When asked what areas they consider most crucial to their future success, marketers rank the ability to work across multiple channels and better utilisation of data as their top priorities. In Adobe’s 2016 Roadblock study, more than 1,300 European marketers pointed to big data and the Internet of Things (IoT) as the biggest technology forces that will shape the future of marketing over the next three years.
These forces create two clear drill-down priorities: omnichannel integration and data analysis. While many marketers recognise the importance of both these factors, they report that the relevant departments in their organisations are underequipped and understaffed to handle the challenges on the horizon.
Here’s how these two factors are poised to transform marketing—and why many companies are in serious need of new thinking in these areas.
The omnichannel challenge
Channels continue to multiply and interrelate in fascinating ways. Take, for example, the Pokémon Go phenomenon, which combined the physical and digital worlds on a scale we’ve never seen before. Meanwhile, emerging technologies like VR and wearables are enabling whole new ways of interacting with brands—and giving consumers more choices than ever about how and when to engage. And the IoT, as I’ve pointed out before, is opening up whole new channels for marketers to engage creatively with customers—and is now increasingly becoming a reality.
We’re only beginning to grasp the magnitude of these changes. However, two things are already abundantly clear: these growing channels create enormous challenges for brands to consistently deliver compelling experiences across a dizzying array of customer touchpoints; and the omnichannel challenge will only continue to grow in complexity as more new channels appear.
Yet even as new channels proliferate, many companies still struggle to integrate data from just two or three existing channels. In Adobe’s 2016 Digital Intelligence Briefing, Succeeding in the Omnichannel Age, only 12 percent of European marketers say their organisations can integrate online and offline customer data—and only 5 percent say they have a single platform that manages data across multiple channels. The majority report that none of their marketing campaigns are integrated across technologies and channels.
However, the appetite for change is growing. A full 75 percent of marketers say omnichannel marketing is supported at the senior level of their organisations, while only 5 percent report active opposition to it. Meanwhile, 49 percent report that the pressure to keep up with consumer expectations serves as a key driver for omnichannel integration, and 35 percent say they’re pursuing omnichannel with the goal of differentiating their customer experience from those of their competitors.
While omnichannel will continue to present a challenge in 2017, this increasing awareness of its importance has already begun to drive new thinking and investment. And let’s not forget that an omnichannel world, despite its challenges, is also a huge opportunity for marketers: Marketers who demonstrate a good of balance of both creative and data-oriented capabilities are best place to capitalize on it.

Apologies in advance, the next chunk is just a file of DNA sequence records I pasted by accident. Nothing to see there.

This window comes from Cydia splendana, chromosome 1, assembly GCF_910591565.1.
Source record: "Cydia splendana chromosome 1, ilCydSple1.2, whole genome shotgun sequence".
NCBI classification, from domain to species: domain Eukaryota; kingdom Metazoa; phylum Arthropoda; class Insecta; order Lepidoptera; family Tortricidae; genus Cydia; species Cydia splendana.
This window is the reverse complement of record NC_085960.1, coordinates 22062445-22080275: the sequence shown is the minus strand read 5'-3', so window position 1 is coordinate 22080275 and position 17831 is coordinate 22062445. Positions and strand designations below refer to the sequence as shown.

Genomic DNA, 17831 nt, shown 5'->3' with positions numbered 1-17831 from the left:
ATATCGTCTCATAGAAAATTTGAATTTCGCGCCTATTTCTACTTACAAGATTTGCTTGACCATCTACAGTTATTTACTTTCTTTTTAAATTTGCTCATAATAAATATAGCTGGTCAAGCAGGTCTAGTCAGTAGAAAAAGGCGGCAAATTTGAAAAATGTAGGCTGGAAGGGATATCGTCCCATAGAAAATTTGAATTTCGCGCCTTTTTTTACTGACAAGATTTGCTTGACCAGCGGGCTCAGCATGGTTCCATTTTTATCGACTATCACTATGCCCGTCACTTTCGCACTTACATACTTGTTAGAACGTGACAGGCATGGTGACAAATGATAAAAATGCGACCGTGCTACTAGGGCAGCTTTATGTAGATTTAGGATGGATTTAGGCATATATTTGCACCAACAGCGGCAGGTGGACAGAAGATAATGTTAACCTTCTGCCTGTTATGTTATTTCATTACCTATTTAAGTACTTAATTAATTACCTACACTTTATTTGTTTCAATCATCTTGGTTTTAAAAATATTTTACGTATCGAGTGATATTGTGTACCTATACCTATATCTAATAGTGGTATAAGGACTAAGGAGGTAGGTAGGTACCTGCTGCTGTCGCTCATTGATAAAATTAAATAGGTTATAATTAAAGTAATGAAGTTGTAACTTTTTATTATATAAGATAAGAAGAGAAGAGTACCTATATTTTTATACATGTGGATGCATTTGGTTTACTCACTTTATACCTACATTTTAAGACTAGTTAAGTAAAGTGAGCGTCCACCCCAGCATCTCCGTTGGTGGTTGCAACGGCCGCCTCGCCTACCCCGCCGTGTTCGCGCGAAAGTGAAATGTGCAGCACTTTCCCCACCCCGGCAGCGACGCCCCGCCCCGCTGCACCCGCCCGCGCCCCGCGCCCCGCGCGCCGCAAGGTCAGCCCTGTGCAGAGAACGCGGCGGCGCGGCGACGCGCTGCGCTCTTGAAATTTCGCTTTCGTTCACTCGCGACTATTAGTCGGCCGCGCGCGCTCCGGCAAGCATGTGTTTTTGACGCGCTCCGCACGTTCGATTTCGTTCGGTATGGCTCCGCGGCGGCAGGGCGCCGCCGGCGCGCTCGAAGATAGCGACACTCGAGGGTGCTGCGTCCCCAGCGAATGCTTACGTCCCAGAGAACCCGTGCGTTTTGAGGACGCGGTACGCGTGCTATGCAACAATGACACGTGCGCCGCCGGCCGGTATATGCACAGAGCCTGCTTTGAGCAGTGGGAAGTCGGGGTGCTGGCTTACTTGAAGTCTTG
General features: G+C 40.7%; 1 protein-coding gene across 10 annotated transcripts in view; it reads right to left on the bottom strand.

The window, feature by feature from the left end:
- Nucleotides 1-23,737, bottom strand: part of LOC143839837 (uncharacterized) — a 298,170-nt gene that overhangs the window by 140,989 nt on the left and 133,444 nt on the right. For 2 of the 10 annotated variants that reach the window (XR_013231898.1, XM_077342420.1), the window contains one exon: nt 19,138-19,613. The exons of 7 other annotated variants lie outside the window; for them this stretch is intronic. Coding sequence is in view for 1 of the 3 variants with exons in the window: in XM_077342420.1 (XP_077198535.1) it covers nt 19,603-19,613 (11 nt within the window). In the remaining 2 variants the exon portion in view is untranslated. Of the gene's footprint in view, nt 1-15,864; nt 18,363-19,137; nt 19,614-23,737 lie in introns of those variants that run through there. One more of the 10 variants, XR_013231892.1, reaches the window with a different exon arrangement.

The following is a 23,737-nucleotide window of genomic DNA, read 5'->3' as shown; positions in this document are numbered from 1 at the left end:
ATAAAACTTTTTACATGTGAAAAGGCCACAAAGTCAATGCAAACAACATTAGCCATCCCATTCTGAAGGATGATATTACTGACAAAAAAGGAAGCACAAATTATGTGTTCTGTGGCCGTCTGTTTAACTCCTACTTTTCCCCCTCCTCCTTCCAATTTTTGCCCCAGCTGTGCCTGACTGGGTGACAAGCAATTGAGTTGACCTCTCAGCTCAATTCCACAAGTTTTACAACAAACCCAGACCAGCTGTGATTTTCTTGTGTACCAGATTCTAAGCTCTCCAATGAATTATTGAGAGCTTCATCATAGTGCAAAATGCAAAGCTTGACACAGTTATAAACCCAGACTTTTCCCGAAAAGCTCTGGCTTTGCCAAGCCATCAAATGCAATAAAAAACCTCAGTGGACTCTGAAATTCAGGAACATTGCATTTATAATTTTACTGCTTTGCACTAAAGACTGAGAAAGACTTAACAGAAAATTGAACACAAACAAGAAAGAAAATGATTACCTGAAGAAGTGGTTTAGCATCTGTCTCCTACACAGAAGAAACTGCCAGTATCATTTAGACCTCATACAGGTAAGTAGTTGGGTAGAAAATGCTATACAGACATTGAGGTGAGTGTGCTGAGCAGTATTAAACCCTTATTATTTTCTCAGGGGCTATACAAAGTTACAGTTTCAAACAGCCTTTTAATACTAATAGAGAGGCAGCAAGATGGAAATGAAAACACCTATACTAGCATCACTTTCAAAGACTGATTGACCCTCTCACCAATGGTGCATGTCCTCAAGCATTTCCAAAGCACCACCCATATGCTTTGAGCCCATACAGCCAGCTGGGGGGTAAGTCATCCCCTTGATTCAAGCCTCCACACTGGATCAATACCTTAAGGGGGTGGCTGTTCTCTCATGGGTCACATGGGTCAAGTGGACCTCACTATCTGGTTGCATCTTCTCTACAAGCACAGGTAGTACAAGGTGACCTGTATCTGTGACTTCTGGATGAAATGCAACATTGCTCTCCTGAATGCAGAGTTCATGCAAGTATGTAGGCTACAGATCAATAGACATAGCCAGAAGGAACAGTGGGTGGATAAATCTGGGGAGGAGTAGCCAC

The data challenge
Data remains the connective tissue of the customer experience. Harnessing the power of connectivity will enable marketers everywhere to gather data and insights on their target audience and customers, as well as offer new methods to serve them efficiently.
But few companies have sufficient data to meet their customers’ needs. According to a recent Adobe study, only one in five companies combine different data sources to obtain a 360-degree view of individual customers.
The 2016 Roadblock study revealed that despite the importance of data science, measurement remains one of the biggest perceived technical challenges for marketers. One in three cite shortages in data analysts in their organisations as a challenge; and the majority of marketers cite data science as a critical area in which they’re underperforming relative to competitors.
Another key problem is the ability to make data sources work together—in other words, to eliminate data silos. Two-thirds of companies have been found to restrict their data from all forms of centralised access—preventing most departments from understanding and acting upon customer insights gathered by others. But for companies that hope to compete effectively in the omnichannel world, data must not remain the sole privilege of CRM , IT, or any other individual department within the organisation. Data visibility throughout the whole business is a fundamental driver of continuous, consistent, and adaptive customer experiences.
Thus, the data challenge boils down to simplifying the availability and interpretation of data so organisations can derive actionable insights rapidly and dynamically. Everyone within the organisation should be a guardian of the customer experience—which means everyone should have access to data that can enable them to help customers more effectively.
As new channels continue to appear, and more companies begin to leverage centralised data to serve relevant, personalised communication to their customers, the importance of the omnichannel and data challenges will only become more apparent for companies that lag behind. Where does your organisation’s senior leadership stand on these two challenges?